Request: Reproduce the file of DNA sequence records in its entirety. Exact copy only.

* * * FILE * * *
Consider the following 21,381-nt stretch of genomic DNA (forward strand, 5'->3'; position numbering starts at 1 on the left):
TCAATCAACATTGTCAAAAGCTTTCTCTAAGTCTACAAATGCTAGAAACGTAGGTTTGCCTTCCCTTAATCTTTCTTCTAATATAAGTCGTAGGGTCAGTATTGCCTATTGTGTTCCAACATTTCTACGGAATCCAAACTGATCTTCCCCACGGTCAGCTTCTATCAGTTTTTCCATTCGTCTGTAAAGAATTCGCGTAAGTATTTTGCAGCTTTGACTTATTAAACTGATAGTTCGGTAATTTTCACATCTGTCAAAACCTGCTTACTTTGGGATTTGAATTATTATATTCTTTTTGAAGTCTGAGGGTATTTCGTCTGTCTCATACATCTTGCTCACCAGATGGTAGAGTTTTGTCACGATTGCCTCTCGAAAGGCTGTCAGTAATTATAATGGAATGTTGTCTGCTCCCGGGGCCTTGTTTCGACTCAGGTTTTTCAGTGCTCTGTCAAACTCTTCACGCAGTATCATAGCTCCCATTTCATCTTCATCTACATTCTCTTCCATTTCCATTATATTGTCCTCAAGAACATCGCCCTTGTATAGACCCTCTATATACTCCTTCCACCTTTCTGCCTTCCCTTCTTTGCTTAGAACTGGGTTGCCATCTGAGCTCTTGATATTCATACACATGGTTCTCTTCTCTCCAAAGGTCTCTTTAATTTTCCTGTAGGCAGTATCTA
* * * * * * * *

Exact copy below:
Consider the following 21,381-nt stretch of genomic DNA (forward strand, 5'->3'; position numbering starts at 1 on the left):
TCAATCAACATTGTCAAAAGCTTTCTCTAAGTCTACAAATGCTAGAAACGTAGGTTTGCCTTCCCTTAATCTTTCTTCTAATATAAGTCGTAGGGTCAGTATTGCCTATTGTGTTCCAACATTTCTACGGAATCCAAACTGATCTTCCCCACGGTCAGCTTCTATCAGTTTTTCCATTCGTCTGTAAAGAATTCGCGTAAGTATTTTGCAGCTTTGACTTATTAAACTGATAGTTCGGTAATTTTCACATCTGTCAAAACCTGCTTACTTTGGGATTTGAATTATTATATTCTTTTTGAAGTCTGAGGGTATTTCGTCTGTCTCATACATCTTGCTCACCAGATGGTAGAGTTTTGTCACGATTGCCTCTCGAAAGGCTGTCAGTAATTATAATGGAATGTTGTCTGCTCCCGGGGCCTTGTTTCGACTCAGGTTTTTCAGTGCTCTGTCAAACTCTTCACGCAGTATCATAGCTCCCATTTCATCTTCATCTACATTCTCTTCCATTTCCATTATATTGTCCTCAAGAACATCGCCCTTGTATAGACCCTCTATATACTCCTTCCACCTTTCTGCCTTCCCTTCTTTGCTTAGAACTGGGTTGCCATCTGAGCTCTTGATATTCATACACATGGTTCTCTTCTCTCCAAAGGTCTCTTTAATTTTCCTGTAGGCAGTATCTA